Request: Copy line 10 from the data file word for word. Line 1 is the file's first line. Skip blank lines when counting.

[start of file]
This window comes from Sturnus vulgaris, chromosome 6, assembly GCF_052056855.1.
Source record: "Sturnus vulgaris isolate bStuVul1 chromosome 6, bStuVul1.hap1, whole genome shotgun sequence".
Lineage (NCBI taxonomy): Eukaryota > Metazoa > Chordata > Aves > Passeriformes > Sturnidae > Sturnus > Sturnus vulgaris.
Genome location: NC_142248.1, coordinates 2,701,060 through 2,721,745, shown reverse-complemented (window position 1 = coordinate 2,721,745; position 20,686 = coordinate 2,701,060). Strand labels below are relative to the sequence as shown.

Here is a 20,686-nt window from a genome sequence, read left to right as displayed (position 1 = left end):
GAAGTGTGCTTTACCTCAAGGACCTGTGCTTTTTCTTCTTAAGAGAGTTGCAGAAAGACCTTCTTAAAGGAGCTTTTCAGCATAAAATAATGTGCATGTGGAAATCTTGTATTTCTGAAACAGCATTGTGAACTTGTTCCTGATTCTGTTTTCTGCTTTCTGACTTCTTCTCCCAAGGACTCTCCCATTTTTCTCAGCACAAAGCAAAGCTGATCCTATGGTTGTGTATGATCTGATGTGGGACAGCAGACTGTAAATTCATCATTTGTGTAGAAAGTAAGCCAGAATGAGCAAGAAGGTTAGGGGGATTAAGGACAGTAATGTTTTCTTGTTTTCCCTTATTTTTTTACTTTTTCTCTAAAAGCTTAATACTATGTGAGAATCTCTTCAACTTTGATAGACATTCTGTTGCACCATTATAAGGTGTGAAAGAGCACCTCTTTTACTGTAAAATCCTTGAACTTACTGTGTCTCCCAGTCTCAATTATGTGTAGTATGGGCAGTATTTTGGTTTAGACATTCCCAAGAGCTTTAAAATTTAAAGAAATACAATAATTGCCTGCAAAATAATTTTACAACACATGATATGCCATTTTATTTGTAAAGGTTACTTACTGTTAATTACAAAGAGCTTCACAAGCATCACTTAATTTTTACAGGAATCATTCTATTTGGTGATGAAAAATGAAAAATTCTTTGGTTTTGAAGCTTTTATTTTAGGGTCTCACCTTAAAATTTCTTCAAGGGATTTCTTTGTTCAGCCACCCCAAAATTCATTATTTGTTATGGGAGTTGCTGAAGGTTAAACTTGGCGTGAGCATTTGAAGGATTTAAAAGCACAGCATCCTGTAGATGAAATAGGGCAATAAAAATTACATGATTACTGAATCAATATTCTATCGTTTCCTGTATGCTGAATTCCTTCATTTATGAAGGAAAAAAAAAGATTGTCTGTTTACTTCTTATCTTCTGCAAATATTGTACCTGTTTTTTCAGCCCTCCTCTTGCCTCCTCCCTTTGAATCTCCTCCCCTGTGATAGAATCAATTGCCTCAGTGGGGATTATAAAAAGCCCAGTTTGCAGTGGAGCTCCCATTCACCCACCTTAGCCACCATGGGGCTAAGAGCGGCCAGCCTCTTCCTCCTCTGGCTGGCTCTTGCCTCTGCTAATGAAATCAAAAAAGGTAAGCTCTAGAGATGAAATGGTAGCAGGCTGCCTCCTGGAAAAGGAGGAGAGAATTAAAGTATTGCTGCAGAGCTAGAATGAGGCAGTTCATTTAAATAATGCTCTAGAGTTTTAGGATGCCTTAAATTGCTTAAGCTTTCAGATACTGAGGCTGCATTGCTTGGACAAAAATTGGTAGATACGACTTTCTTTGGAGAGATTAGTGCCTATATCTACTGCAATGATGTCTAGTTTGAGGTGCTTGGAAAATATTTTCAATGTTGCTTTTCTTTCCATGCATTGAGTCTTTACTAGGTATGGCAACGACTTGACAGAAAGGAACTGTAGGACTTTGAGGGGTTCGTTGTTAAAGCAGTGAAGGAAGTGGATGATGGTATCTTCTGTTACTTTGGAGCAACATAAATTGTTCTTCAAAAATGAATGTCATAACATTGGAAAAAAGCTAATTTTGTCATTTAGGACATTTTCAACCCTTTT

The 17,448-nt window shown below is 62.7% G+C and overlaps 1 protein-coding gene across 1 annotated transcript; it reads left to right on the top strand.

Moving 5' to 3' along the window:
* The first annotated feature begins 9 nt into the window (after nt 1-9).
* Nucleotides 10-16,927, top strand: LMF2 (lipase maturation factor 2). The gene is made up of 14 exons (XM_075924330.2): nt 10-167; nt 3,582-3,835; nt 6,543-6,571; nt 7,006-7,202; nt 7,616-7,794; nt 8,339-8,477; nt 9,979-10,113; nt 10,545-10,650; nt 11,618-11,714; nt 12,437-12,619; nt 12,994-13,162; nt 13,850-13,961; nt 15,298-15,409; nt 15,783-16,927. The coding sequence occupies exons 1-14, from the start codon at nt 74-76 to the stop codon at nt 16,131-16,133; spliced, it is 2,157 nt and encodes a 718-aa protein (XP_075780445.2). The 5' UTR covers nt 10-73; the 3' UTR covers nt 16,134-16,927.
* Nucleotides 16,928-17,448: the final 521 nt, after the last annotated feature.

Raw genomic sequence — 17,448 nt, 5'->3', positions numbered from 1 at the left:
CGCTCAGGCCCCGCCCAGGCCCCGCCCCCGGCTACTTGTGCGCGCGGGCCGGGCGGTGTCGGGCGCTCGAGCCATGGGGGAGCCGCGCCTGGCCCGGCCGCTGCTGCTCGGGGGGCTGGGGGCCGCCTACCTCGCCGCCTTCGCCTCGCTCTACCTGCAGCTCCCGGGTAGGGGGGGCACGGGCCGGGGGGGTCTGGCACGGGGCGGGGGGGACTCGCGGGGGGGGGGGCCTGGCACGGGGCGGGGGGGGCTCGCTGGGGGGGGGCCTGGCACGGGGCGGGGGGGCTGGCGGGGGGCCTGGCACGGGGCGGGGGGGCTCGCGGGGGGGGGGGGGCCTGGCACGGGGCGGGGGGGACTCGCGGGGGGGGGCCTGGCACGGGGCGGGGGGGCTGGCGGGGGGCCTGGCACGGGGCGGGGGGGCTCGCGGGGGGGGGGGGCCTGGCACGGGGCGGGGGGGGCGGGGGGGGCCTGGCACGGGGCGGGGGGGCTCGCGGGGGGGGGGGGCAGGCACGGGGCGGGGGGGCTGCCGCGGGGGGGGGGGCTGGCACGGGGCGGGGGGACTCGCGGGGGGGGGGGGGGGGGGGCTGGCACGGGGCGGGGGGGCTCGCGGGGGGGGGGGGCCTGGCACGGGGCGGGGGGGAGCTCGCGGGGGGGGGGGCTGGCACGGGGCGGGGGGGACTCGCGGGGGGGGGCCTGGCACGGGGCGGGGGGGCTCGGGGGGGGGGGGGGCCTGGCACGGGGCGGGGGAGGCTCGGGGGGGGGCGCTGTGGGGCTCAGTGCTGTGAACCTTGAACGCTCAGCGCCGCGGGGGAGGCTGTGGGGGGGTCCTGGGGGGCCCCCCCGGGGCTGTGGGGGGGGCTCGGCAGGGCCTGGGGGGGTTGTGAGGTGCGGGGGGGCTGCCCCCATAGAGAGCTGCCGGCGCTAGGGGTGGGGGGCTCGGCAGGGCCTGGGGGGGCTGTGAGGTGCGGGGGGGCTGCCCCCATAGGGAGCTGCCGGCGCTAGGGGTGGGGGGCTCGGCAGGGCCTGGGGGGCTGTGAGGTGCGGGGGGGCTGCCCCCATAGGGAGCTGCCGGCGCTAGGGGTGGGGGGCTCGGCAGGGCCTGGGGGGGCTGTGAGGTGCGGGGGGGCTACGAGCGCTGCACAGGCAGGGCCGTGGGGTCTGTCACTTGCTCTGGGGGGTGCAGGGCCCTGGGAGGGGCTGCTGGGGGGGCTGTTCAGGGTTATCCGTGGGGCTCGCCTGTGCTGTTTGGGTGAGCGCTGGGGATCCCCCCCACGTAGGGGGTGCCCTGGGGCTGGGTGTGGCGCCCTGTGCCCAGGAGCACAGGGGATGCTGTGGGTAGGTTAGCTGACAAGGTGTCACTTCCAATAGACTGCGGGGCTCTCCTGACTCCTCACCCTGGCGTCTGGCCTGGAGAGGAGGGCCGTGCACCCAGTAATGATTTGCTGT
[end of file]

* Nucleotides 10-16,927, top strand: LMF2 (lipase maturation factor 2). The gene is made up of 14 exons (XM_075924330.2): nt 10-167; nt 3,582-3,835; nt 6,543-6,571; nt 7,006-7,202; nt 7,616-7,794; nt 8,339-8,477; nt 9,979-10,113; nt 10,545-10,650; nt 11,618-11,714; nt 12,437-12,619; nt 12,994-13,162; nt 13,850-13,961; nt 15,298-15,409; nt 15,783-16,927. The coding sequence occupies exons 1-14, from the start codon at nt 74-76 to the stop codon at nt 16,131-16,133; spliced, it is 2,157 nt and encodes a 718-aa protein (XP_075780445.2). The 5' UTR covers nt 10-73; the 3' UTR covers nt 16,134-16,927.